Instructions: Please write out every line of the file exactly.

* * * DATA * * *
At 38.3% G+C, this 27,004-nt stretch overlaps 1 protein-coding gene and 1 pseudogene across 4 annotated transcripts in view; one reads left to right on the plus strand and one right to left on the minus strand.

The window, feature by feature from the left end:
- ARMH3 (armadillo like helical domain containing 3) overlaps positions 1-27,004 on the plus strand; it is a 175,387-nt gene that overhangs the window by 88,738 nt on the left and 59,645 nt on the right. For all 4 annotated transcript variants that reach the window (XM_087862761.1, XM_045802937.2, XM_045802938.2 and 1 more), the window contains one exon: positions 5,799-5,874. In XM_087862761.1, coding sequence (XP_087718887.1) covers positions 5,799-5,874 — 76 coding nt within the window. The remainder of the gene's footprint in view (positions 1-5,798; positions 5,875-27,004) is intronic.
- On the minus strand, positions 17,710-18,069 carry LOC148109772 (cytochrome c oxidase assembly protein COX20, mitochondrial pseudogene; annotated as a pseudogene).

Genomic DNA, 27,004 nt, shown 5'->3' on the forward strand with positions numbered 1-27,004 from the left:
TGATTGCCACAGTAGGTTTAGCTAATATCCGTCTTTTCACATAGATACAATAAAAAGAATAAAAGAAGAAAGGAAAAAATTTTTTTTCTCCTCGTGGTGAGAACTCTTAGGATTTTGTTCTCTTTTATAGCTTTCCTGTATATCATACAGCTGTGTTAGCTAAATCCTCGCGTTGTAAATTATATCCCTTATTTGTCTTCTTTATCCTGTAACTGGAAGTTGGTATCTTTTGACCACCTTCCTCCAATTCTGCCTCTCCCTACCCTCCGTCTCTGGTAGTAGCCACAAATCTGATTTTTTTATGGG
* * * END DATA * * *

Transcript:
At 38.3% G+C, this 27,004-nt stretch overlaps 1 protein-coding gene and 1 pseudogene across 4 annotated transcripts in view; one reads left to right on the plus strand and one right to left on the minus strand.

The window, feature by feature from the left end:
- ARMH3 (armadillo like helical domain containing 3) overlaps positions 1-27,004 on the plus strand; it is a 175,387-nt gene that overhangs the window by 88,738 nt on the left and 59,645 nt on the right. For all 4 annotated transcript variants that reach the window (XM_087862761.1, XM_045802937.2, XM_045802938.2 and 1 more), the window contains one exon: positions 5,799-5,874. In XM_087862761.1, coding sequence (XP_087718887.1) covers positions 5,799-5,874 — 76 coding nt within the window. The remainder of the gene's footprint in view (positions 1-5,798; positions 5,875-27,004) is intronic.
- On the minus strand, positions 17,710-18,069 carry LOC148109772 (cytochrome c oxidase assembly protein COX20, mitochondrial pseudogene; annotated as a pseudogene).

Genomic DNA, 27,004 nt, shown 5'->3' on the forward strand with positions numbered 1-27,004 from the left:
TGATTGCCACAGTAGGTTTAGCTAATATCCGTCTTTTCACATAGATACAATAAAAAGAATAAAAGAAGAAAGGAAAAAATTTTTTTTCTCCTCGTGGTGAGAACTCTTAGGATTTTGTTCTCTTTTATAGCTTTCCTGTATATCATACAGCTGTGTTAGCTAAATCCTCGCGTTGTAAATTATATCCCTTATTTGTCTTCTTTATCCTGTAACTGGAAGTTGGTATCTTTTGACCACCTTCCTCCAATTCTGCCTCTCCCTACCCTCCGTCTCTGGTAGTAGCCACAAATCTGATTTTTTTATGGG